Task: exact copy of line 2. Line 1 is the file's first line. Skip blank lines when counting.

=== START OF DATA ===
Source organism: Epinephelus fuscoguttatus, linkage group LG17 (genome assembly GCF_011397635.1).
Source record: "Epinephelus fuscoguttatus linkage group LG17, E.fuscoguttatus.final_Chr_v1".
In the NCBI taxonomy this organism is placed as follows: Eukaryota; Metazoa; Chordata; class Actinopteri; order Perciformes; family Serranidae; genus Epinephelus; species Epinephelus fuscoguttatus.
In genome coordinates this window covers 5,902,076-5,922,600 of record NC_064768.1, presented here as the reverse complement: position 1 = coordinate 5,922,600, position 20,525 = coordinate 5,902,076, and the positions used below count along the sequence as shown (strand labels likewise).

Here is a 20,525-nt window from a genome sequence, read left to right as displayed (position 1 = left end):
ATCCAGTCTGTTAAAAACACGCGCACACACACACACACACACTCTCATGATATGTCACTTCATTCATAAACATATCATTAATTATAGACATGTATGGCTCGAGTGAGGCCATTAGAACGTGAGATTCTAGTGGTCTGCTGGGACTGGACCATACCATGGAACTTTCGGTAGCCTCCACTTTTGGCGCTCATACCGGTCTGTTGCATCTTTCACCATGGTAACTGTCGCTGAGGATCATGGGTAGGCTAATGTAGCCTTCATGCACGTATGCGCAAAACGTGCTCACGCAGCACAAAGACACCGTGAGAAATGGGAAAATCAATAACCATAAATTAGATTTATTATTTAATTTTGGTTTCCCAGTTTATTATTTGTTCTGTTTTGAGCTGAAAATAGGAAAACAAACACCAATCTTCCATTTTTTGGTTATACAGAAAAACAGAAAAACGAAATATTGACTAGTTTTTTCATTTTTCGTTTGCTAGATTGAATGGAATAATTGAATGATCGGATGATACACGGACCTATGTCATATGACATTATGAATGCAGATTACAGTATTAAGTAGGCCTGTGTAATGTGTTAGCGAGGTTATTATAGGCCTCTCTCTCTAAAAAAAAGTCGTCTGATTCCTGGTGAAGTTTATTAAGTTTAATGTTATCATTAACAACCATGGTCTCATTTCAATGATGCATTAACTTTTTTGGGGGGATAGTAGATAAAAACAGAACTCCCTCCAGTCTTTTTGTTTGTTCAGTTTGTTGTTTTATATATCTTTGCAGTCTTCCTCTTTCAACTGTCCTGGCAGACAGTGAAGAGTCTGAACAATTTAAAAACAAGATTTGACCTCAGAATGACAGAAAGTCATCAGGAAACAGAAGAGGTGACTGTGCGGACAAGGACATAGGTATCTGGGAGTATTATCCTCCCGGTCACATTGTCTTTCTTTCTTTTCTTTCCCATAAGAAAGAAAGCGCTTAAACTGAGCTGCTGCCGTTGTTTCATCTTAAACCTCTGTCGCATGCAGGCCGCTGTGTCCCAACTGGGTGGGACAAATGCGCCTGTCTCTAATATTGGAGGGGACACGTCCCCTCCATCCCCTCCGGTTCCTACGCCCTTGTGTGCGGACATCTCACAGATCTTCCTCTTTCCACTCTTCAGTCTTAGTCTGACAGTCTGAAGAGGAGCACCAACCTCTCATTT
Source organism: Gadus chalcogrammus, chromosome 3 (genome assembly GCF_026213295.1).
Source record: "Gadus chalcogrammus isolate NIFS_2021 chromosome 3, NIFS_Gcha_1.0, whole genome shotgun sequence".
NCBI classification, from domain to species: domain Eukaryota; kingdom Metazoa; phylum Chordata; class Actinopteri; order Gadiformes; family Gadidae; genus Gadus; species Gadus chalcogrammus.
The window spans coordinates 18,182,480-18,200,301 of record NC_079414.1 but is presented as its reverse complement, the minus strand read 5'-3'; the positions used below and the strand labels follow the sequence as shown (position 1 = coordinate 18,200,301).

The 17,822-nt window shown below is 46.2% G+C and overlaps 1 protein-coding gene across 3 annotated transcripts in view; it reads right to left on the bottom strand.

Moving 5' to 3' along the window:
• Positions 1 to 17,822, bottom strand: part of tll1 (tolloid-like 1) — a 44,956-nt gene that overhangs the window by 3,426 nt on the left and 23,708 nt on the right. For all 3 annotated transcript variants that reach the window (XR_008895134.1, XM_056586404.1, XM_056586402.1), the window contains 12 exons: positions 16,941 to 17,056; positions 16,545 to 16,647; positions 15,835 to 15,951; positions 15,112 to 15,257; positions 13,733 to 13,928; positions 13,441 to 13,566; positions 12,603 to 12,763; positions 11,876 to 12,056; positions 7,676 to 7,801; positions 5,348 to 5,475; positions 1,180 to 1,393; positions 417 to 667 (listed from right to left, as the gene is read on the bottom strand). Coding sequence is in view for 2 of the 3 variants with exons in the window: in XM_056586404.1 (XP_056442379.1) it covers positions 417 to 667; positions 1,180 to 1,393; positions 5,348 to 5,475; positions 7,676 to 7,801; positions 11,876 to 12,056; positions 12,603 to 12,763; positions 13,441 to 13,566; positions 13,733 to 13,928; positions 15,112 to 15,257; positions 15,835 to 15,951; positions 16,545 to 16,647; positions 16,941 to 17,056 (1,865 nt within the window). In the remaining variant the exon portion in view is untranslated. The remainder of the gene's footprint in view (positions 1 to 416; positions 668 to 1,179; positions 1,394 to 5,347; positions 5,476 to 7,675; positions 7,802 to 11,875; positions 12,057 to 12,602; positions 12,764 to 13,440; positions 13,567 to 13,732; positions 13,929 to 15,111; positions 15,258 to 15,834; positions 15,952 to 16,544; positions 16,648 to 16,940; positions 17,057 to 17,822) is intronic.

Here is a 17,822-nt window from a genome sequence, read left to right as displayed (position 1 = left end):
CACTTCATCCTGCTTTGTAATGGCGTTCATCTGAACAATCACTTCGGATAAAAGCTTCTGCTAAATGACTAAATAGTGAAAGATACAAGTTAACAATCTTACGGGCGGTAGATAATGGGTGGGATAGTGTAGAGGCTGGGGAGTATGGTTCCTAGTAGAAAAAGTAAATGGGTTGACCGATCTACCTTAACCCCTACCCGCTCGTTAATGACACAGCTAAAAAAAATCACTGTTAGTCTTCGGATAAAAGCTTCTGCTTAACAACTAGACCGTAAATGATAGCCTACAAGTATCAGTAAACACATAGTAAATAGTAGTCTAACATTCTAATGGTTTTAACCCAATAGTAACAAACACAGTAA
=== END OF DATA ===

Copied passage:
Source record: "Epinephelus fuscoguttatus linkage group LG17, E.fuscoguttatus.final_Chr_v1".